As you are in the midst of assignments and studying, you are likely to have questions about the material in front of you. While chatting with a classmate may be useful, your best option is to go directly to the source — your professors. Even a short conversation with an instructor can give you the advice you need to do well on an assignment or test. But, how do you communicate well with an instructor, or make the most of an office hours visit? Here are four scenarios you might find yourself in and advice on how to communicate effectively with your professor.
Contacting your professor by email.
Being clear and concise in your email will give your professor the information they need to get back to you in a timely manner.
- Start your email with a formal salutation such as “Dear Dr. Smith” or “Hello, Dr. Smith,” even if your professor has indicated you can address him/her by his/her first name.
- State your question(s) clearly. If you are confused by material in the textbook, refer to the chapter and page numbers. If you are confused about lecture material, refer to the topic and date of the lecture. Avoid vague statements like “I am confused,” “I don’t know how to complete my assignment,” or “I am worried about my exam.”
- Always include a signature line with your first and last name, student ID, course number, and section number.
Depending on the complexity of your questions and the available time of both you and your professor, you can often ask quick questions before, during, or after class. If either of you are busy or have another class to get to, let them know that you have questions about an assignment or test, and ask when would be the best time to discuss your questions. If your question is about your personal circumstances, it’s better to speak with your instructor during office hours so they can listen to your entire situation.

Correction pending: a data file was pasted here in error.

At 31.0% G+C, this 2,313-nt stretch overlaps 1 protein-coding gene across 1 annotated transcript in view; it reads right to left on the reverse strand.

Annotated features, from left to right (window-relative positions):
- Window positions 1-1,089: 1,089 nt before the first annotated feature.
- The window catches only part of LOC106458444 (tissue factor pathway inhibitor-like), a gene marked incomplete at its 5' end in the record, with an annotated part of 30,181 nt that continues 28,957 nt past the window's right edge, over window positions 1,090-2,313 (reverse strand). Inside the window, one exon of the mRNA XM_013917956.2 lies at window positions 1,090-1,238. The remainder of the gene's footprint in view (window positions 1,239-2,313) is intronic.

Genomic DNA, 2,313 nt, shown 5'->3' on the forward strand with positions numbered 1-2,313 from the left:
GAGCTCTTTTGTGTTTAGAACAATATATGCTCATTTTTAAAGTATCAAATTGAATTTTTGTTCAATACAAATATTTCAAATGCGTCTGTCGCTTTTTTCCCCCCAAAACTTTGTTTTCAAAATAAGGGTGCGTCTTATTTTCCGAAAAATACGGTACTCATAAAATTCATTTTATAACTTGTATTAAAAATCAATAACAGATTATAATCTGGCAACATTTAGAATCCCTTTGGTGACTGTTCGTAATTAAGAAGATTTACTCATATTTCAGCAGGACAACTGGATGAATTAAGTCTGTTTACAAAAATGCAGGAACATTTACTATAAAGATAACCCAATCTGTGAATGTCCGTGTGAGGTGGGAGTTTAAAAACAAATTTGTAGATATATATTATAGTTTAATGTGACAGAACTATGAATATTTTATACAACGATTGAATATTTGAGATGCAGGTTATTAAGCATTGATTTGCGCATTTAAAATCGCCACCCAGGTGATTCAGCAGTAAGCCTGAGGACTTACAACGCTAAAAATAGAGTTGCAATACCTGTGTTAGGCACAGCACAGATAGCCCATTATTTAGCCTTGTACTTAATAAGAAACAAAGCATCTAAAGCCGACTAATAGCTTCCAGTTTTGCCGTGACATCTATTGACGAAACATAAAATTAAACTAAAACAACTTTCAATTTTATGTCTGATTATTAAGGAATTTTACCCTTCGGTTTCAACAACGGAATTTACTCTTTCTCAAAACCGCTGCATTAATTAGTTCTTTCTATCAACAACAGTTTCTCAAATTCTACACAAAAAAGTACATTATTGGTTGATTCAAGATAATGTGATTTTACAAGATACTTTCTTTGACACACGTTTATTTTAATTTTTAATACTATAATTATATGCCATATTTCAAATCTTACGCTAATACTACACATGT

Meeting with your professor.
Most professors have regular office hours. Check your course outline to see whether these are “drop-in” sessions or if you are expected to book an appointment during these times. Take a few minutes to prepare in advance:
- Have your questions written out beforehand to make sure they all get addressed. Explain the steps you have taken to find the answer while avoiding phrases like “I don’t know where to start,” “It’s too difficult.” This will help your professor identify where you got stuck and give you the advice you need to move forward.
- Bring any materials you wish to discuss. For instance, if you want to ask about your midterm exam results (and the exam was returned to you), bring the exam to the meeting.
- Listen openly to the guidance your professor provides and write down their ideas - then, put them into action.
At some point, you may miss a midterm or be unable to complete an assignment by the deadline due to serious medical or personal reasons. Your course outline likely includes important information about such situations, but it’s crucial that you notify your professor as soon as possible, preferably via email (the University Calendar states that it is up to you to initiate this). Your professor can then outline the available options and next steps.
Remember to always ask your questions early — as soon as they come up. Professors and students alike are always busy, and being proactive with your questions will help you get the help you need and to be more successful throughout the semester!